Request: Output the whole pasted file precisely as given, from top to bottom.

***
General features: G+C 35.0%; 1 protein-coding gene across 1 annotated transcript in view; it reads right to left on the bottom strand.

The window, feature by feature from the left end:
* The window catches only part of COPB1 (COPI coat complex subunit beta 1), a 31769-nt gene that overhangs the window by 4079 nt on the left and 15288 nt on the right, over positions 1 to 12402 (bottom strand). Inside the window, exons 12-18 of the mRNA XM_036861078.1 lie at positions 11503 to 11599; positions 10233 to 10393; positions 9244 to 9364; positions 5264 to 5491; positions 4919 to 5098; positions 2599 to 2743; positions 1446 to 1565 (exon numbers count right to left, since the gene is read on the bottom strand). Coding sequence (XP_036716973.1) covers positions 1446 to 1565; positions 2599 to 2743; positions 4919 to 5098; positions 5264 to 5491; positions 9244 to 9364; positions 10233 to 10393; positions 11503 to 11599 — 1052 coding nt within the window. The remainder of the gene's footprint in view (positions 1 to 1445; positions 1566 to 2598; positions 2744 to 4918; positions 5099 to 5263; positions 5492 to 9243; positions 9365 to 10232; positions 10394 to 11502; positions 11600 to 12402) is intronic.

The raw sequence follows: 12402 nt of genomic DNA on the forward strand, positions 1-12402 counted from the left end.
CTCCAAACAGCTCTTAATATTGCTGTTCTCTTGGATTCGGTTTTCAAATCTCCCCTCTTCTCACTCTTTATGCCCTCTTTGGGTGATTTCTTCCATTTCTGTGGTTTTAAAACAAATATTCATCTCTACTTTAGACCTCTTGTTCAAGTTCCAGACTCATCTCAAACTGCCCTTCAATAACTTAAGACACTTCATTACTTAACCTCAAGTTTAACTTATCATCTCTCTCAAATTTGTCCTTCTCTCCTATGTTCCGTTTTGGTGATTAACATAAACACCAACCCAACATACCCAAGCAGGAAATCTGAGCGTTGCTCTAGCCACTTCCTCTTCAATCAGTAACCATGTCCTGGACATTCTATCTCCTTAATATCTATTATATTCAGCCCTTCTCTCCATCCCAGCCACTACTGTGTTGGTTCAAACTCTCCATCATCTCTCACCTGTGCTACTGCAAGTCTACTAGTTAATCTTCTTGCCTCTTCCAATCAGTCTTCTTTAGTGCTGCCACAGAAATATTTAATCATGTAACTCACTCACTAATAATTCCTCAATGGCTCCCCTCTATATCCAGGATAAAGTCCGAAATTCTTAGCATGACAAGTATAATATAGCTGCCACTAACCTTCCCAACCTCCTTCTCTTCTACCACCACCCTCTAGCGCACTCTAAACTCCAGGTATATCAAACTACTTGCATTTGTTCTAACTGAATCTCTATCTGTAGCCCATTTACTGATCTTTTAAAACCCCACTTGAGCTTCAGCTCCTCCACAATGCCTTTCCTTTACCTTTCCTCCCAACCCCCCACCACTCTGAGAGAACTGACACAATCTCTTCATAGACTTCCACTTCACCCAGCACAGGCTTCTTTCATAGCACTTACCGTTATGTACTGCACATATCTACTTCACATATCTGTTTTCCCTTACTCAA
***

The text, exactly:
General features: G+C 35.0%; 1 protein-coding gene across 1 annotated transcript in view; it reads right to left on the bottom strand.

The window, feature by feature from the left end:
* The window catches only part of COPB1 (COPI coat complex subunit beta 1), a 31769-nt gene that overhangs the window by 4079 nt on the left and 15288 nt on the right, over positions 1 to 12402 (bottom strand). Inside the window, exons 12-18 of the mRNA XM_036861078.1 lie at positions 11503 to 11599; positions 10233 to 10393; positions 9244 to 9364; positions 5264 to 5491; positions 4919 to 5098; positions 2599 to 2743; positions 1446 to 1565 (exon numbers count right to left, since the gene is read on the bottom strand). Coding sequence (XP_036716973.1) covers positions 1446 to 1565; positions 2599 to 2743; positions 4919 to 5098; positions 5264 to 5491; positions 9244 to 9364; positions 10233 to 10393; positions 11503 to 11599 — 1052 coding nt within the window. The remainder of the gene's footprint in view (positions 1 to 1445; positions 1566 to 2598; positions 2744 to 4918; positions 5099 to 5263; positions 5492 to 9243; positions 9365 to 10232; positions 10394 to 11502; positions 11600 to 12402) is intronic.

The raw sequence follows: 12402 nt of genomic DNA on the forward strand, positions 1-12402 counted from the left end.
CTCCAAACAGCTCTTAATATTGCTGTTCTCTTGGATTCGGTTTTCAAATCTCCCCTCTTCTCACTCTTTATGCCCTCTTTGGGTGATTTCTTCCATTTCTGTGGTTTTAAAACAAATATTCATCTCTACTTTAGACCTCTTGTTCAAGTTCCAGACTCATCTCAAACTGCCCTTCAATAACTTAAGACACTTCATTACTTAACCTCAAGTTTAACTTATCATCTCTCTCAAATTTGTCCTTCTCTCCTATGTTCCGTTTTGGTGATTAACATAAACACCAACCCAACATACCCAAGCAGGAAATCTGAGCGTTGCTCTAGCCACTTCCTCTTCAATCAGTAACCATGTCCTGGACATTCTATCTCCTTAATATCTATTATATTCAGCCCTTCTCTCCATCCCAGCCACTACTGTGTTGGTTCAAACTCTCCATCATCTCTCACCTGTGCTACTGCAAGTCTACTAGTTAATCTTCTTGCCTCTTCCAATCAGTCTTCTTTAGTGCTGCCACAGAAATATTTAATCATGTAACTCACTCACTAATAATTCCTCAATGGCTCCCCTCTATATCCAGGATAAAGTCCGAAATTCTTAGCATGACAAGTATAATATAGCTGCCACTAACCTTCCCAACCTCCTTCTCTTCTACCACCACCCTCTAGCGCACTCTAAACTCCAGGTATATCAAACTACTTGCATTTGTTCTAACTGAATCTCTATCTGTAGCCCATTTACTGATCTTTTAAAACCCCACTTGAGCTTCAGCTCCTCCACAATGCCTTTCCTTTACCTTTCCTCCCAACCCCCCACCACTCTGAGAGAACTGACACAATCTCTTCATAGACTTCCACTTCACCCAGCACAGGCTTCTTTCATAGCACTTACCGTTATGTACTGCACATATCTACTTCACATATCTGTTTTCCCTTACTCAA